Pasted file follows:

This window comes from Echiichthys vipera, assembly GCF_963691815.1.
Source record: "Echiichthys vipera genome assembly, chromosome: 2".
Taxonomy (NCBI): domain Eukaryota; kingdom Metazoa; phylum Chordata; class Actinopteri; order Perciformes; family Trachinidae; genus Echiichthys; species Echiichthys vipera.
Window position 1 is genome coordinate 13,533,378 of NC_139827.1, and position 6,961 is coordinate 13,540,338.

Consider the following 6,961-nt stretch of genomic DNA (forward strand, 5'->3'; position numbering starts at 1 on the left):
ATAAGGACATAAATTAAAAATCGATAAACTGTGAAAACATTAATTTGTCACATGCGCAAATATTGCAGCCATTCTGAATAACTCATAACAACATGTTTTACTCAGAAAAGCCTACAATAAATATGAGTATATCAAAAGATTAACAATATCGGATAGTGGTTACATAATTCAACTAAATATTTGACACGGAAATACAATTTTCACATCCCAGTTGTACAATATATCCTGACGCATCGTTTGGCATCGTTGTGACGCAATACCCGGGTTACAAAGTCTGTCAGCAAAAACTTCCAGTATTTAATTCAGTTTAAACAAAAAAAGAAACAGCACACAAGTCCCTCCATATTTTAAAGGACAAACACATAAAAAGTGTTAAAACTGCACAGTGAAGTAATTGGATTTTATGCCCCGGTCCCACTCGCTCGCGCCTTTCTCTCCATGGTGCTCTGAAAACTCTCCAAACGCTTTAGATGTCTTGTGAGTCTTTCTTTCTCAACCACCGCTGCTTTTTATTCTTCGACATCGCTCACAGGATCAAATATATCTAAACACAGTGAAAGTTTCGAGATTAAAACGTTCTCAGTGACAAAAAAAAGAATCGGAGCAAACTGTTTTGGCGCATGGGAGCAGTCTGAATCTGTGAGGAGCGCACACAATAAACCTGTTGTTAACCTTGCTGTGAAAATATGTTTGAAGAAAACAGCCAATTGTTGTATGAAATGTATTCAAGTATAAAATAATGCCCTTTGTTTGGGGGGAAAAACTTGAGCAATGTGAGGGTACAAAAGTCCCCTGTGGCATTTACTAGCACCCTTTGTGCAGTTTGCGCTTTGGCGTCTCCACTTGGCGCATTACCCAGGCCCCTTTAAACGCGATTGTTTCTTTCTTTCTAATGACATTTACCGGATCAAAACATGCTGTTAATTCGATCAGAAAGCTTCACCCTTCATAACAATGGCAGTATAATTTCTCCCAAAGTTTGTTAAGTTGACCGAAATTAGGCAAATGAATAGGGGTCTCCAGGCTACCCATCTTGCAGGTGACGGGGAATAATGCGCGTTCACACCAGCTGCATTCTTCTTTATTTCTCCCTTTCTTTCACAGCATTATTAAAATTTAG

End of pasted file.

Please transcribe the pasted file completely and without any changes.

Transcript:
This window comes from Echiichthys vipera, assembly GCF_963691815.1.
Source record: "Echiichthys vipera genome assembly, chromosome: 2".
Taxonomy (NCBI): domain Eukaryota; kingdom Metazoa; phylum Chordata; class Actinopteri; order Perciformes; family Trachinidae; genus Echiichthys; species Echiichthys vipera.
Window position 1 is genome coordinate 13,533,378 of NC_139827.1, and position 6,961 is coordinate 13,540,338.

Consider the following 6,961-nt stretch of genomic DNA (forward strand, 5'->3'; position numbering starts at 1 on the left):
ATAAGGACATAAATTAAAAATCGATAAACTGTGAAAACATTAATTTGTCACATGCGCAAATATTGCAGCCATTCTGAATAACTCATAACAACATGTTTTACTCAGAAAAGCCTACAATAAATATGAGTATATCAAAAGATTAACAATATCGGATAGTGGTTACATAATTCAACTAAATATTTGACACGGAAATACAATTTTCACATCCCAGTTGTACAATATATCCTGACGCATCGTTTGGCATCGTTGTGACGCAATACCCGGGTTACAAAGTCTGTCAGCAAAAACTTCCAGTATTTAATTCAGTTTAAACAAAAAAAGAAACAGCACACAAGTCCCTCCATATTTTAAAGGACAAACACATAAAAAGTGTTAAAACTGCACAGTGAAGTAATTGGATTTTATGCCCCGGTCCCACTCGCTCGCGCCTTTCTCTCCATGGTGCTCTGAAAACTCTCCAAACGCTTTAGATGTCTTGTGAGTCTTTCTTTCTCAACCACCGCTGCTTTTTATTCTTCGACATCGCTCACAGGATCAAATATATCTAAACACAGTGAAAGTTTCGAGATTAAAACGTTCTCAGTGACAAAAAAAAGAATCGGAGCAAACTGTTTTGGCGCATGGGAGCAGTCTGAATCTGTGAGGAGCGCACACAATAAACCTGTTGTTAACCTTGCTGTGAAAATATGTTTGAAGAAAACAGCCAATTGTTGTATGAAATGTATTCAAGTATAAAATAATGCCCTTTGTTTGGGGGGAAAAACTTGAGCAATGTGAGGGTACAAAAGTCCCCTGTGGCATTTACTAGCACCCTTTGTGCAGTTTGCGCTTTGGCGTCTCCACTTGGCGCATTACCCAGGCCCCTTTAAACGCGATTGTTTCTTTCTTTCTAATGACATTTACCGGATCAAAACATGCTGTTAATTCGATCAGAAAGCTTCACCCTTCATAACAATGGCAGTATAATTTCTCCCAAAGTTTGTTAAGTTGACCGAAATTAGGCAAATGAATAGGGGTCTCCAGGCTACCCATCTTGCAGGTGACGGGGAATAATGCGCGTTCACACCAGCTGCATTCTTCTTTATTTCTCCCTTTCTTTCACAGCATTATTAAAATTTAG